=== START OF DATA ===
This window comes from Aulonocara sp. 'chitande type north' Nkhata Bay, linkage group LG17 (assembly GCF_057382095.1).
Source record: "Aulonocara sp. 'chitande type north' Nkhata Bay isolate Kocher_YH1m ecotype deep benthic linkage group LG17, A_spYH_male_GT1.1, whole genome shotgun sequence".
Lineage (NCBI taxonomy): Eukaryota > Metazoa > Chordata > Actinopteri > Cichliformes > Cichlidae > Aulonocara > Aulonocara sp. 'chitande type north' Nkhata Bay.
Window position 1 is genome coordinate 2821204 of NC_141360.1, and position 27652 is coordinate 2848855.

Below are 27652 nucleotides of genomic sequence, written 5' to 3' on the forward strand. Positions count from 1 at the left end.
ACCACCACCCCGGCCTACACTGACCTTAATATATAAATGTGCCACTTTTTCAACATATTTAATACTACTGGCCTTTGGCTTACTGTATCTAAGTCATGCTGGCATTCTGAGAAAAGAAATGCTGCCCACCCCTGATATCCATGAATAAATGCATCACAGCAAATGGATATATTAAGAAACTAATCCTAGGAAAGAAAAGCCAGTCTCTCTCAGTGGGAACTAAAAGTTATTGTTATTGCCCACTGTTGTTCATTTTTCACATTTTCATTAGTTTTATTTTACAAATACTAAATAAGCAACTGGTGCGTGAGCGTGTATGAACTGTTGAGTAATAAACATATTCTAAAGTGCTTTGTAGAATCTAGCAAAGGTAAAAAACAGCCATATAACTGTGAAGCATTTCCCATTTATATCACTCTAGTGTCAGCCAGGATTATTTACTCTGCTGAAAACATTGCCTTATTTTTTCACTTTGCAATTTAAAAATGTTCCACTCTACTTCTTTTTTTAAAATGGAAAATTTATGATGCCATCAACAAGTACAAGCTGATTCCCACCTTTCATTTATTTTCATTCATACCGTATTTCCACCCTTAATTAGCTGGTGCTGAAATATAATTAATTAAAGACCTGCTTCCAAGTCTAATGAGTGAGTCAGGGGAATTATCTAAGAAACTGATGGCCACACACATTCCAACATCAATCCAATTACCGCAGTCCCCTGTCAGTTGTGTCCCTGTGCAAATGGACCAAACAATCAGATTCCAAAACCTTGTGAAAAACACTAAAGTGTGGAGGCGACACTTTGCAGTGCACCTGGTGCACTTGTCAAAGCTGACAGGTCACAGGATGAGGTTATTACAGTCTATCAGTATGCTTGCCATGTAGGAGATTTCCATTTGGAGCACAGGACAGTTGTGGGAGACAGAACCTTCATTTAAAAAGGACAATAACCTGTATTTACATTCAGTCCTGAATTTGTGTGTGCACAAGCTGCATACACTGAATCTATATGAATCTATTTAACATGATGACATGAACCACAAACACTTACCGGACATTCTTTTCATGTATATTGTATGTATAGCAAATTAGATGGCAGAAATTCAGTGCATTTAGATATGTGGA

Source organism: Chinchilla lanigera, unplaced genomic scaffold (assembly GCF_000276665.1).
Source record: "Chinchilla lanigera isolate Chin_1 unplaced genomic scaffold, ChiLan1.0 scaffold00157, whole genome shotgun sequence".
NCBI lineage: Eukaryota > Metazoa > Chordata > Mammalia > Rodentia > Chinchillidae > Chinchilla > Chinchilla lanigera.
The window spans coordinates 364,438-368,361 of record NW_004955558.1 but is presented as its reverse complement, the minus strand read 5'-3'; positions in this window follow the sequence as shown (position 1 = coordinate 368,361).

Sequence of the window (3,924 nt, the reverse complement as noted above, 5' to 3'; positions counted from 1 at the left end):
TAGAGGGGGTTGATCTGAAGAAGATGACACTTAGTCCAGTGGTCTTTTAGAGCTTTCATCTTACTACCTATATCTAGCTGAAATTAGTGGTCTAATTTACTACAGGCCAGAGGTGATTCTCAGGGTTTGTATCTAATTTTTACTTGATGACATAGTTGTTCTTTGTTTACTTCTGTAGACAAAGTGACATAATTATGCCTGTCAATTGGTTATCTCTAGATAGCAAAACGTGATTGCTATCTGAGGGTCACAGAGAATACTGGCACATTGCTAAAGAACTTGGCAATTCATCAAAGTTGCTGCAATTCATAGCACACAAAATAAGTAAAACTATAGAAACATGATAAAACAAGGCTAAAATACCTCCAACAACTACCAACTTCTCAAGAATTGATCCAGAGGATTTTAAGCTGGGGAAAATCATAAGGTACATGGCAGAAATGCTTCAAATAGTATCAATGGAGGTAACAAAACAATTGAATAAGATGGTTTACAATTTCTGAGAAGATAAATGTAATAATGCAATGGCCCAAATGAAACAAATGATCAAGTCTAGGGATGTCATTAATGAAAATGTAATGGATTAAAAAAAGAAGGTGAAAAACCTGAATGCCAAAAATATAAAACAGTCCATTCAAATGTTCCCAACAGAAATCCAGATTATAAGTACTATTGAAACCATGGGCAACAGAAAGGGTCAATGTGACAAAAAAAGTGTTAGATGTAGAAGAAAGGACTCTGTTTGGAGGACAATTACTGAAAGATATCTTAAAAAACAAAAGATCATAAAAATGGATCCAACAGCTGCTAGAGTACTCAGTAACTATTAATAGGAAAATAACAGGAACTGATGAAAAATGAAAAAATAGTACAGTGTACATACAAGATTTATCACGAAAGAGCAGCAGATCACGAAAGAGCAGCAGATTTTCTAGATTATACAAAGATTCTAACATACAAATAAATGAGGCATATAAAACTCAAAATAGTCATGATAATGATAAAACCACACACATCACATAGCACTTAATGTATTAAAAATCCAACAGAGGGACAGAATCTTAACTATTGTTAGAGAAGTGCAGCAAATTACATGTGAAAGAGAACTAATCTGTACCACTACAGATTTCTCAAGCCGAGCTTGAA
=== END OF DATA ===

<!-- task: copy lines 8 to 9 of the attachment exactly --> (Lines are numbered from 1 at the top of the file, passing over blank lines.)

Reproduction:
Source record: "Chinchilla lanigera isolate Chin_1 unplaced genomic scaffold, ChiLan1.0 scaffold00157, whole genome shotgun sequence".
NCBI lineage: Eukaryota > Metazoa > Chordata > Mammalia > Rodentia > Chinchillidae > Chinchilla > Chinchilla lanigera.